And then there is play. Just as a child has to be safe in order to play, there have to be boundaries that make a safe playing space for art. It’s just a matter of dimensions, the way a hopscotch game is marked out in chalk or a baseball diamond is marked with plates. Once those outlines are designated, you can begin to play. In a poem the “play” takes place within the lines and stanzas.
I do think people are saved by their imaginations, and it’s our imaginations that give us strength. I absolutely believe this, and I think that if we falter out of fear, It’s because we’re not trusting our imaginations.
Anyone who has successfully survived trauma knows this.
I’m not exactly sure how to connect trauma to inspiration, but I know that inspiration is being available to your senses, and this availability to touch, sight, sound, smell, and taste cultivates imagination. Without the senses, no imagination; without imagination, no inspiration.
This brings me to delight. Even if I am writing about my most devastated and weakened moments, the writing itself lets me feel a certain kind of delight in the act. Even in a poem about a grave event, I find myself surprised by a realization. I’ll go “Oh!” That “Oh!” of surprise recognition is a delight. It helps make sense out of devastation.
Other people’s “making” inspires mine. So much of art is made in response to other peoples’ art. Some say “I don’t like art about art,” and I understand about distrusting too much artifice, but I’m speaking about the broader enterprise of human making.
As part of my research for my new book, Flower Diary, about Mary Hiester Reid, I was lucky enough to receive a grant from Access Copyright Canada to replicate Reid’s trip to Spain.
I announced my trip in a newsletter with an offhand comment that if someone ever finds a cave painting of a flower, then the rest of us will know there were women artists forty thousand years ago. Bascove, the painter, wrote back to me with a link to the El Castillo Caves in Cantabria, the site of many prehistoric small hand prints, perhaps by women. I looked at a map and realized I didn’t have to make a big detour, so I went. It was absolutely amazing. It was wet, cold and I went down, down. There were stalactites and stalagmites and I was following a flashlight held by our guide; it was slippery; a person could die from a bad fall just inching down those rocks.
At last we saw the hundreds of small hand prints. Some anthropologists think they are the handprints of women. (It’s controversial. But there’s no doubt that some hands have female configuration. Women tend to have ring fingers that are shorter than their index fingers, and men tend to have ring fingers that are longer.) I was so excited at the possibility of these hundreds of women’s hands!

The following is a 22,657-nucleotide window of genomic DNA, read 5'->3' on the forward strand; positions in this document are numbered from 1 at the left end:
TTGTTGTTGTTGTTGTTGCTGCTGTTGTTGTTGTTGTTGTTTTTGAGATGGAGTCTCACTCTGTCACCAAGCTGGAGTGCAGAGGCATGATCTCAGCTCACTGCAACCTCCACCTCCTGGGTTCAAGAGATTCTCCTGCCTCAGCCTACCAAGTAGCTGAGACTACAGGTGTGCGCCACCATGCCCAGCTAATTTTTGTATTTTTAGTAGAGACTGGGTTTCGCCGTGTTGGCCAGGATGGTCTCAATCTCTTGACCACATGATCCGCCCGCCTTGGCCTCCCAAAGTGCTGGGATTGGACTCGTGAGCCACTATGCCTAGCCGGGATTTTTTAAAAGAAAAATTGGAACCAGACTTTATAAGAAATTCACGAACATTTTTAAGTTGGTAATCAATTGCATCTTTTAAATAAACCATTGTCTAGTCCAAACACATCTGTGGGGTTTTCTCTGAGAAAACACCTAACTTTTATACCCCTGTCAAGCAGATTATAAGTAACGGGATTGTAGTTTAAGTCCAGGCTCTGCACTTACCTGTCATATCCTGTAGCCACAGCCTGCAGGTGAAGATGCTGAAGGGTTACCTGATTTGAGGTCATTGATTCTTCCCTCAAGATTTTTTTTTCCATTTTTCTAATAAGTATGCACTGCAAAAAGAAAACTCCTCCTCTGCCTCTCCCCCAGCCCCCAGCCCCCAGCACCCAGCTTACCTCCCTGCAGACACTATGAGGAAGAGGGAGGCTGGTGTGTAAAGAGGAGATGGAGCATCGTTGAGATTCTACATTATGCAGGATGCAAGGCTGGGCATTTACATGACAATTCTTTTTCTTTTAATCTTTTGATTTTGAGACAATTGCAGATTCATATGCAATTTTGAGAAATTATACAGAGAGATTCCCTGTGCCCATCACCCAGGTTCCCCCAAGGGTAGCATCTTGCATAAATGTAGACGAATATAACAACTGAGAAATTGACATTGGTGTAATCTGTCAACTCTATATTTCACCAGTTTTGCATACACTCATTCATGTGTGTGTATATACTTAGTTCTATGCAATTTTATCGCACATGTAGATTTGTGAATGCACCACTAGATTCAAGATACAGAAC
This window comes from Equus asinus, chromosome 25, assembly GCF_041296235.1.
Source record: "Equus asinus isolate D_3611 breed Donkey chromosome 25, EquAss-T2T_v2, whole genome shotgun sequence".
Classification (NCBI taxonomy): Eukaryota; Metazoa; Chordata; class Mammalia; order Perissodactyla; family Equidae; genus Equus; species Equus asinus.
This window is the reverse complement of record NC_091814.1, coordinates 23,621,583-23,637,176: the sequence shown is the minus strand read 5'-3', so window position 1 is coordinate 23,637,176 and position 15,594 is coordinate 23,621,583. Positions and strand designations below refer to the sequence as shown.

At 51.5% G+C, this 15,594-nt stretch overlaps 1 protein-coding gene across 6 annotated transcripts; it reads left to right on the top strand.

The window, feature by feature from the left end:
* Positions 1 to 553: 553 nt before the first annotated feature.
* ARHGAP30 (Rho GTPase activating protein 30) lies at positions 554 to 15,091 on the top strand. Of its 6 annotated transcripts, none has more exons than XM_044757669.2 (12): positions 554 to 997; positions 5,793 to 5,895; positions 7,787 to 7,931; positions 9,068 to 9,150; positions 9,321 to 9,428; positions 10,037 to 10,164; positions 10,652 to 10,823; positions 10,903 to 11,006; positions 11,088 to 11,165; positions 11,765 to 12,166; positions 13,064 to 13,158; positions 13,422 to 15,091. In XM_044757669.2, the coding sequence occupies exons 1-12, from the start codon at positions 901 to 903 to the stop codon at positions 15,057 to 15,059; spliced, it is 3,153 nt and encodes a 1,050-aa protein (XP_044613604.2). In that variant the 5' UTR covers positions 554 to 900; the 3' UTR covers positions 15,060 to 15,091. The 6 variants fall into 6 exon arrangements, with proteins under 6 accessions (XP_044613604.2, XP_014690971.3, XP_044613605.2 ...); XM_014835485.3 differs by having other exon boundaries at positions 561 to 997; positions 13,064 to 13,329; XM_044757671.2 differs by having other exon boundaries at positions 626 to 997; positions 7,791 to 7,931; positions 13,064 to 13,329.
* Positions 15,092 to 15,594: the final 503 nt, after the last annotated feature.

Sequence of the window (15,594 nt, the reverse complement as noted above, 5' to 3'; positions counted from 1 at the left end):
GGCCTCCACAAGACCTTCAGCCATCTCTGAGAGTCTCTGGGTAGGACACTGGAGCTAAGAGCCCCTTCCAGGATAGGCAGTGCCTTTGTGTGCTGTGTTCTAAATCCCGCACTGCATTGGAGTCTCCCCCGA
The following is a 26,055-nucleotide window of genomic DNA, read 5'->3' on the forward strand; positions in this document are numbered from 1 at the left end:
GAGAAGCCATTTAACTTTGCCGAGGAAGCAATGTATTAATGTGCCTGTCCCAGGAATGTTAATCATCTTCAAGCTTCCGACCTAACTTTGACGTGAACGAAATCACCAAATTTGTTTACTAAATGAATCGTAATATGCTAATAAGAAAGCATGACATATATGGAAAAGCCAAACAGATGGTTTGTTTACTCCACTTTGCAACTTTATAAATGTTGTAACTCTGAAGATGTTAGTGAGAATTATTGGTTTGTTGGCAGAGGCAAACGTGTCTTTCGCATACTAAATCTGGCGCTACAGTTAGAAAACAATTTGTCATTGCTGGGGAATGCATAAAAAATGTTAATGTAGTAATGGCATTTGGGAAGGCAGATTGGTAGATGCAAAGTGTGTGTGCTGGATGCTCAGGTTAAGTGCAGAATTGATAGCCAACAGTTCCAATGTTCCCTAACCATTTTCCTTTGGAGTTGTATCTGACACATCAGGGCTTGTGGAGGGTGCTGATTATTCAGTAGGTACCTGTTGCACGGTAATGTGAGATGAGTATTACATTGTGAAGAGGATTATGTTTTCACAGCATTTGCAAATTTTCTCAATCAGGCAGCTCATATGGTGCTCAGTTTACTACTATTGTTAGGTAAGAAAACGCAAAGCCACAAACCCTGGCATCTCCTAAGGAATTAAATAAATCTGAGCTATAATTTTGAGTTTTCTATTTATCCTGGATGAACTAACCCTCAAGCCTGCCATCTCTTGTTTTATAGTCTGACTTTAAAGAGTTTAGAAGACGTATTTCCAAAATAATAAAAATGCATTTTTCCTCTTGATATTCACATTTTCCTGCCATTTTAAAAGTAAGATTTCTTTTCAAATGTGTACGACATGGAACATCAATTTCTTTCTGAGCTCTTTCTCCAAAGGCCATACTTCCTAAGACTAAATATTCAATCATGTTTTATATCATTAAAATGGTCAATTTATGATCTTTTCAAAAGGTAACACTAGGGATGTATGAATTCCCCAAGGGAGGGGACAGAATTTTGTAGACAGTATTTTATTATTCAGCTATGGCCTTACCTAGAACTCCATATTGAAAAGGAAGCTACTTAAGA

This destroys the narrative that says men went out to hunt and returned to the caves to draw animals, while women cooked, had babies, and had no thought of expressing themselves. The ritual gestures of these possibly female hands are so inspiring.
These handprints are far down inside the caves. But cave dwellers actually lived at the surface openings, where daylight was available. Yet they put their handprints safe in a deep, protected place—a place for ritual.
You can still go to the caves, but I’m sure they will be closed one day like the larger and more famous cave painting sites are. Yet because I could actually go there, it was utterly inspiring — just to be in contact with the human capacity of “making” is inspiring.
But no, I didn’t go home and write a poem about it. (Molly made a long and thoughtful pause.) Yet.
SUZE BIENAIMEE: Molly, thank you, thank you! Your generosity of time and spirit are inspiring in addition to all of your wonderful triggers and sparks for inspiration.
Also, thank you for sharing your poem, Fret Not, with StudioSeeds readers:
by Molly Peacock
When you welcomed me for the first time since
your brain hemorrhaged, you looked so trim and well
in black and white you could almost convince
us both you were whole. Your living room welled
with light, the wall above the couch arranged
with your watercolors. “I hung them myself,”
you said proudly. Almost nothing was changed
(except for the attendant, making herself
small by sitting silently.) You’re witnessed now,
as you’ve witnessed me. “May I have a painting?”
I’d been afraid to ask, but I did somehow.
“You really want one of my paintings?
Then come in here.” Your bedroom? But I was
your patient! Before your brain bled. Yes, was.
I followed you into the narrow room:
plain as plain. Like a nun’s cell, the bed,
a single pallet, no headboard, a deep red
blanket instead of a coverlet. Blood bloom.
Nuns fret not at their narrow convent’s room.
No one could climb into that cot but one.
A tall row of wooden cabinets. One
you opened, and small paintings that had loomed
above my head (as I’d lain on your couch
and talked about, around, for, yet, because…and wept)
you brought out now from where you slept.
Your pallet. Next to your palette.
Red blanket like a hemorrhage contained
after a time bomb exploded your brain.
The painting I chose was small: two lemons
against a blue background, one with a tip,
a salmon-colored aureola. Lemons
like breasts, nurturing companions, the tip
of a sensuous world on a piece of paper
folding out and beyond and inward and
onto the contours of the conquered land
of your mind, landmined. We’re. Were.
You laid the yellow watercolor down
on your bed, a camp cot for the wounded
in a tent pitched on a plot of scanty ground.
Fret not. Fret you not. Forget-me-not: found.
So I lifted it up—then laid it in this frame
now on my wall. Hourly I pass your name.